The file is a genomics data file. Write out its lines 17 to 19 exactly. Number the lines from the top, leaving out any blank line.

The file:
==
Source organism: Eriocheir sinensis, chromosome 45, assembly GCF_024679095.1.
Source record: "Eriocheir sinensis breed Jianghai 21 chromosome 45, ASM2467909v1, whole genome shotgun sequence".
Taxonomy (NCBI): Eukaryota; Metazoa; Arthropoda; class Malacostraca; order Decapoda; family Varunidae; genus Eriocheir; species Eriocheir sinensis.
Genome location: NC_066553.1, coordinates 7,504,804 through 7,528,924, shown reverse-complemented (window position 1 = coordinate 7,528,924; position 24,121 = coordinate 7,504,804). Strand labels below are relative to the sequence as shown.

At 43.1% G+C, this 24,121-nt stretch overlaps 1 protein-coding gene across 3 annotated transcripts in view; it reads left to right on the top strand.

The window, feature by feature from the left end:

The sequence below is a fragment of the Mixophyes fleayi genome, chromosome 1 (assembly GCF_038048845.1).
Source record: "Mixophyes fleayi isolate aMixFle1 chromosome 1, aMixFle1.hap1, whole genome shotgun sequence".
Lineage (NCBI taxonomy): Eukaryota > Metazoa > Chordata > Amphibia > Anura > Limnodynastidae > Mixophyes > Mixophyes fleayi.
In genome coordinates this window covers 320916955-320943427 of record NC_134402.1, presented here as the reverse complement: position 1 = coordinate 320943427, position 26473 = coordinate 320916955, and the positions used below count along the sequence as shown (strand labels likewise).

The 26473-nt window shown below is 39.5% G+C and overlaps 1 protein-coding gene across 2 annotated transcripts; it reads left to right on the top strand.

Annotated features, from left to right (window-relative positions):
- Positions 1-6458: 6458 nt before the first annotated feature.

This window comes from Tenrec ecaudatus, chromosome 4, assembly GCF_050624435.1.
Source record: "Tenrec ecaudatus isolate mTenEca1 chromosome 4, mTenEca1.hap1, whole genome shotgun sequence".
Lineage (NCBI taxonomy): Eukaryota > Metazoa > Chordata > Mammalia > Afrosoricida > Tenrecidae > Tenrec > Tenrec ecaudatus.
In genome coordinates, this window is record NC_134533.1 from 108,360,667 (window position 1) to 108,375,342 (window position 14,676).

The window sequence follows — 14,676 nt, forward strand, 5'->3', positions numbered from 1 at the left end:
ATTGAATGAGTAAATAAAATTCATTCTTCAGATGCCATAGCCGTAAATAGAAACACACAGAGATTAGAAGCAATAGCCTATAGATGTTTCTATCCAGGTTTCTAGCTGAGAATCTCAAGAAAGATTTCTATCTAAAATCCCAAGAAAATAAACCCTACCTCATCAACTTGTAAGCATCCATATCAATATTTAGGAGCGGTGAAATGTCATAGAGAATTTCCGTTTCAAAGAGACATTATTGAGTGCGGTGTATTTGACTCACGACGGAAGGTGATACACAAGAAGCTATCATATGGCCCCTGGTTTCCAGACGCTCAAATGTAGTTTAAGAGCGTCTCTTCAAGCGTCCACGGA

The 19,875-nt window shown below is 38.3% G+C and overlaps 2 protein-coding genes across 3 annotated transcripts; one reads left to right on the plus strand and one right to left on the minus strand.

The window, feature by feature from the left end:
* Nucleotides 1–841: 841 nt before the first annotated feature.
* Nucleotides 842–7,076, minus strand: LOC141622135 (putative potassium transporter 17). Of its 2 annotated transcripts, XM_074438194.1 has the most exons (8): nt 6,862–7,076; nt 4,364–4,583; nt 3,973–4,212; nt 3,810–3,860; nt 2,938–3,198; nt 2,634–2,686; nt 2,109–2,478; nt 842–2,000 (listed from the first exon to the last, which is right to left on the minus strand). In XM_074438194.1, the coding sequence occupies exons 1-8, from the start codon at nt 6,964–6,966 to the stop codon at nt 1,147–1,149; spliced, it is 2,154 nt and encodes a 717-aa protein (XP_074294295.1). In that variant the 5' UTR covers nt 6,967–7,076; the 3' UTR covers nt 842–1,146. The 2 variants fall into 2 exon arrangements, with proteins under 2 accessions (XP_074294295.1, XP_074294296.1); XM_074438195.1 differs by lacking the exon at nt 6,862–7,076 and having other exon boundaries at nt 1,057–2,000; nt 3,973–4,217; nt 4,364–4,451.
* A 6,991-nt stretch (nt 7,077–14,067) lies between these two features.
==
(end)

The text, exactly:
In genome coordinates, this window is record NC_134533.1 from 108,360,667 (window position 1) to 108,375,342 (window position 14,676).

The window sequence follows — 14,676 nt, forward strand, 5'->3', positions numbered from 1 at the left end:
ATTGAATGAGTAAATAAAATTCATTCTTCAGATGCCATAGCCGTAAATAGAAACACACAGAGATTAGAAGCAATAGCCTATAGATGTTTCTATCCAGGTTTCTAGCTGAGAATCTCAAGAAAGATTTCTATCTAAAATCCCAAGAAAATAAACCCTACCTCATCAACTTGTAAGCATCCATATCAATATTTAGGAGCGGTGAAATGTCATAGAGAATTTCCGTTTCAAAGAGACATTATTGAGTGCGGTGTATTTGACTCACGACGGAAGGTGATACACAAGAAGCTATCATATGGCCCCTGGTTTCCAGACGCTCAAATGTAGTTTAAGAGCGTCTCTTCAAGCGTCCACGGA